The Artist gives her heart to the cause. Her work, I’ve heard many times, isn’t for the audience.

It’s for Art’s sake. 

The Marketer positions the work so that the audience will make a decision to buy it. Her work, on the other hand is to profit from the Art.

This works very well when the production team is staffed with artists who are pleased with the opportunity to deliver their art for the greater good. It pleases their soul.

If the artists produce their art for an organization that recognizes the value of their art, they are well-compensated for their contribution. The Marketers, then take the work of the Artists and find a way to help the organization profit from the work the artists are contributing.

This, to me is a win-win proposal. It’s a conversation for another day.

The “hard work”, as Seth calls it, is when the Artist must also be the Marketer.

To feel the joy that comes from making art, and the passion to make a significant contribution, when she must also generate a living.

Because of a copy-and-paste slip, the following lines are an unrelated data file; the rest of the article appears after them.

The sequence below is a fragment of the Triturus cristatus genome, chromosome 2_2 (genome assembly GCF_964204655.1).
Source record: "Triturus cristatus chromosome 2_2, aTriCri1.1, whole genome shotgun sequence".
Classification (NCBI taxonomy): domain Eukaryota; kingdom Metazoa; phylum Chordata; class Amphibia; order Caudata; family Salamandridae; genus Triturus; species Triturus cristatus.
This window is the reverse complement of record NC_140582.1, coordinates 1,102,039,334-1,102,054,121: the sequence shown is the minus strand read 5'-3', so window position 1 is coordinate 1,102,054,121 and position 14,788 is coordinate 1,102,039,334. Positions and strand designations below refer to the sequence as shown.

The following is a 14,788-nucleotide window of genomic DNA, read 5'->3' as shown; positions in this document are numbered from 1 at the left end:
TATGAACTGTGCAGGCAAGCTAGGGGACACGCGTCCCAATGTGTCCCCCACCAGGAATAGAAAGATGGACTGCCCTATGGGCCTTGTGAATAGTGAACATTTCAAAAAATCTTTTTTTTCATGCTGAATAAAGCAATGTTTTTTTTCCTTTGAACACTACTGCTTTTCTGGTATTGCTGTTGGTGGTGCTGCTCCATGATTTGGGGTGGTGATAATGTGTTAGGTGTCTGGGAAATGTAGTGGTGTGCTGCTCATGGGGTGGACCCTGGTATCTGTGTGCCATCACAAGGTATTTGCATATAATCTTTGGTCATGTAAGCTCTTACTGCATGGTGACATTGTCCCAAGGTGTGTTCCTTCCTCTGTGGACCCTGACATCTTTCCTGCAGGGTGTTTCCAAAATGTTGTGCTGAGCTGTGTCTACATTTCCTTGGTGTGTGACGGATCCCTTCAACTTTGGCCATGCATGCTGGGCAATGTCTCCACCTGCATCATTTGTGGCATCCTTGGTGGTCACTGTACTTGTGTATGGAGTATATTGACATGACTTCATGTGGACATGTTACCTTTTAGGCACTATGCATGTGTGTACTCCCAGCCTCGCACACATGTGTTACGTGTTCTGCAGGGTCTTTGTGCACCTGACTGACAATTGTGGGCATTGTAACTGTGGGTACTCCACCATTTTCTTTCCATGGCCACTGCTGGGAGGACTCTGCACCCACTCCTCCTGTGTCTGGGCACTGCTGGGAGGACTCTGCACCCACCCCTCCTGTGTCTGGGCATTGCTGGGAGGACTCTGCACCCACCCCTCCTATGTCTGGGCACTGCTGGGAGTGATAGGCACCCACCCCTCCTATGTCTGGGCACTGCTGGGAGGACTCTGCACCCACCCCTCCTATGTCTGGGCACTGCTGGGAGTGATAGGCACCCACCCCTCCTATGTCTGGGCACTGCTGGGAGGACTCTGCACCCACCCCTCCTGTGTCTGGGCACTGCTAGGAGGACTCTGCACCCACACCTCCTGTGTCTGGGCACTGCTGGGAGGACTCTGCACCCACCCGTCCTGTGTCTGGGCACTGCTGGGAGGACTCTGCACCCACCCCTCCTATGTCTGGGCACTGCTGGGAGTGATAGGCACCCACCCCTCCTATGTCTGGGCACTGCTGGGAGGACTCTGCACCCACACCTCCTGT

This might be why so many Artists struggle with Imposter syndrome.

On one hand, it’s our art, and it’s a joy to create it.

To achieve mastery of our art is our never-ending quest.

On the other hand, the agony of feeling like we must position our passion as a “business,” challenges the artist and leaves her questioning whether her motives are pure.

Whether she can make a difference, AND a living.

Getting paid to Sprint — is that the same as selling out? If (and that’s the big ‘IF’) she can profit from her Art, the same way an organization with its own marketing team might.

In the end, the Artist will choose to do what calls her soul and leads her to do work that matters.

And this, is what finding real talent might look like today. To know someone who would lay it all on the line for the sake of their art, is to know that someone is truly committed to the art that they produce.

The thing is, art isn’t easy.

If it were easy, art would not hang on walls, or be revered or appreciated, because it wouldn’t be art — it would be commonplace.

It if were easy, more people would choose to make a difference, instead of simply opting to make a living.

If it were easy, the young artist wouldn’t be discouraged by her parents from pursuing her art – (thank goodness that was not a challenge I ever experienced.)